The Laws of Squirrel Behavior

There’s a squirrel in the chimney.

We heard him scrambling around for the past couple of days, little sounds near the ceiling at first. In days of yore squirrels who entered chimneys could just scramble up the stones or bricks and get out the same way they entered, but modern chimneys with their smooth metal sides do not allow this easy exit. He can’t go up unless we drop a rope down the chimney so he can crawl out – still an option I’d like to explore. But Anne wants him OUT, so we’ve put a big plastic tote in front of the fireplace (it just fits!) and two spans of cardboard on the side to back up the mesh screen so he cannot bust out the bottom and enter the room. The idea is that he would drop in through the open damper, make his way into the plastic tote, where we would slam the lid down on it and take him outside and release him into the wild – or at least the woods behind the house. I opened the damper, and we waited. And waited.

He’s slowly making his way down the enclosure, his tiny claws scratching the metal sides as if to announce his progress. Every time we think he’s going to make his way past the open damper and into the fireplace, he fools us. Anne doesn’t believe he’s been going in and out, that he’s been stuck in the smooth metal-lined chimney, and now he’s worn out from the struggle. She’s sympathetic – much more sympathetic to the squirrel than the big black snake that wandered into the house last summer. Oh God, let us not replay The Uninvited Snake Scenario again! My son Will finally captured it and took it off, but the less overall alarm Anne has to go through, the better.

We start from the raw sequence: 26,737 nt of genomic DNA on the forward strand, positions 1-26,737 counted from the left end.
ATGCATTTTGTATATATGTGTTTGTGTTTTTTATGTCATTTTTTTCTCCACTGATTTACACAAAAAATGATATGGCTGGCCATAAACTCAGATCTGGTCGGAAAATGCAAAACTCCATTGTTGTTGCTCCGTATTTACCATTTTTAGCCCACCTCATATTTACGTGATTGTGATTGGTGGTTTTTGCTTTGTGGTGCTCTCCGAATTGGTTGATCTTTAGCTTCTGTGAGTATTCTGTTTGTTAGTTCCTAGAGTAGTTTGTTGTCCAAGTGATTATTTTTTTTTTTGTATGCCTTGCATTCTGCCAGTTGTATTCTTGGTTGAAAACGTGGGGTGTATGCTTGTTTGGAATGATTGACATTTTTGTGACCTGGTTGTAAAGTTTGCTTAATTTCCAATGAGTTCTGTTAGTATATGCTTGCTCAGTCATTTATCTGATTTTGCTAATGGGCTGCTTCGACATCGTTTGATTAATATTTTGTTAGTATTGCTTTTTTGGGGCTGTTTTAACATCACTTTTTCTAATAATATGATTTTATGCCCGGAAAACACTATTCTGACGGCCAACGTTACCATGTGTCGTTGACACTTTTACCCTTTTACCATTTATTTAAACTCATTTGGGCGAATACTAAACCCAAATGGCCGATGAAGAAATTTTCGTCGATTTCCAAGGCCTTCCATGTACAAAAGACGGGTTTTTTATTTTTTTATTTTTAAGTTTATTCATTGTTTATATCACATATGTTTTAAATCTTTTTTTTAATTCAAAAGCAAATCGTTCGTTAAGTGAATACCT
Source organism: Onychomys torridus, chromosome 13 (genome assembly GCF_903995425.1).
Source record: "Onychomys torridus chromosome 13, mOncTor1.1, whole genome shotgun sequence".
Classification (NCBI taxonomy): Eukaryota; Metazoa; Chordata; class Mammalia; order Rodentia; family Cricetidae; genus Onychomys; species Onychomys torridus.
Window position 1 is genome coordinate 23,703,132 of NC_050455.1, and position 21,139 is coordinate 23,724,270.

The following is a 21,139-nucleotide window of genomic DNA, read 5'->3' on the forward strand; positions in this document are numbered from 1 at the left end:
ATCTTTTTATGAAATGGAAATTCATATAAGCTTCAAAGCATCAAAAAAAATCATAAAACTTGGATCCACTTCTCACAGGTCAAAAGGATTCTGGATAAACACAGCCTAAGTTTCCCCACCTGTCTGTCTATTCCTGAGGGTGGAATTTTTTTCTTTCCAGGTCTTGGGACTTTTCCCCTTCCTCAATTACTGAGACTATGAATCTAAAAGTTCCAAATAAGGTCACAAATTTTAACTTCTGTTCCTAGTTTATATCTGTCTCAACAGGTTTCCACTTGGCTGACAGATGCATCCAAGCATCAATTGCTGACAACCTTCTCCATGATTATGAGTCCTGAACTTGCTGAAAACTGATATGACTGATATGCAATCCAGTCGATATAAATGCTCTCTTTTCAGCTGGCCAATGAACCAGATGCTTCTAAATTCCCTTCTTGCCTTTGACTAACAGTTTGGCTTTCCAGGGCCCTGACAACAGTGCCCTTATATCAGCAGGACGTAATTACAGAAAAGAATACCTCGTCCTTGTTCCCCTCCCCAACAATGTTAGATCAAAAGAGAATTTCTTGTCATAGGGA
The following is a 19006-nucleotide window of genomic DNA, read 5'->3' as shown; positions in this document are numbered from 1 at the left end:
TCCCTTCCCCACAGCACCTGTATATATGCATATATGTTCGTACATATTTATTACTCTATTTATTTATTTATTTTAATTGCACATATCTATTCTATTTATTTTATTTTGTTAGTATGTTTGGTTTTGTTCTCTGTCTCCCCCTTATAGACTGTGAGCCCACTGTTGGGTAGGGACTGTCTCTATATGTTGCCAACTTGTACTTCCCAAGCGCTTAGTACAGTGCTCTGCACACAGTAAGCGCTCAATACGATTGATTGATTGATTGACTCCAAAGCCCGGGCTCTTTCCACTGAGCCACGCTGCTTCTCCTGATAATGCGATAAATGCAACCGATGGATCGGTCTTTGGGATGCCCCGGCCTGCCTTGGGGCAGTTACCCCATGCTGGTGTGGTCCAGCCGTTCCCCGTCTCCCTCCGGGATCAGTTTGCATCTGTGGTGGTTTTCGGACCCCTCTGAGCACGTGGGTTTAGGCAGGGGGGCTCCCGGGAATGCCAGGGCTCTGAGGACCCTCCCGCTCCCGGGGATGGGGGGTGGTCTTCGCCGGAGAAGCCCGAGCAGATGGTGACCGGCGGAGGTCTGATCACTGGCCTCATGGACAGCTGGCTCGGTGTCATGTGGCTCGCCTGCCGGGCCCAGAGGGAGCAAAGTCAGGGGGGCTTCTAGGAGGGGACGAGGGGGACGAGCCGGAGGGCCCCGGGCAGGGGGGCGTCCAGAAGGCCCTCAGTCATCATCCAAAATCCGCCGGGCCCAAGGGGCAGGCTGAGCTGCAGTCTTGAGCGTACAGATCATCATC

I have this dread that any moment now, a grimy half-starved rodent is going to storm into the firebox, tear his way past the mesh screen and the cardboard held in place with antique irons, and panic his way around and around Anne’s tidy living room, painting the furniture, carpet and walls – and Anne and me – with his fluffy soot-filled tail.

At some point we’ll open the patio door for him to escape, but one of the known Laws of Squirrel Behavior is Don’t Take The Obvious Route Out. No, climb the curtains first; knock over books and lamps and framed photos while you’re at it. Squirrels follow this rule religiously. It’s on the list right after Run Into The Street Right After You See A Car Coming, and its addendum Stop And Stare The Car Into Submission Before Going On Across The Road. There’s also laws that governs the head games squirrels play with excitable dogs – points for making it bark, points for making the dog fail to notice when it leaps from tree to tree, points for the number of times the dog tries to climb up the trunk after it. Apparently if the squirrel can make a dog run headlong into a tree, it wins the game.

So we wait, Anne and I, wondering why we haven’t heard him chatter as squirrels usually do. But then what would he be saying? “Why the *#^ did I listen to Squeaky and Beanchewer? This isn’t a fancy tree. I’m going to have to plead rabies if I ever get back to the nest.” Every now and then we hear a loud thump and scratching, as if Squirrel is still trying to climb his little Everest. I heated up a cob of corn fresh from the freezer, and placed the cob in the back of the plastic tote. The plan is to let the smell of steamed corn waft up the chimney flue to entice the animal downward. After all the times the local squirrels have beaten back birds from the seed feeders and the ears of corn and the peanut-butter-laden pine cones we set out on the patio, you’d think a fresh ready-to-snack-on corn cob would be just the entree a squirrel would come running to get.

I have to go to work in four hours, you little bastard, and I have a feeling Anne is not going to like having her living room redecorated in Squirrel Print if you make your appearance in five.

About jmichaeljones57

I am a writer and an avid fan of goats. The two facts are not mutually exclusive.
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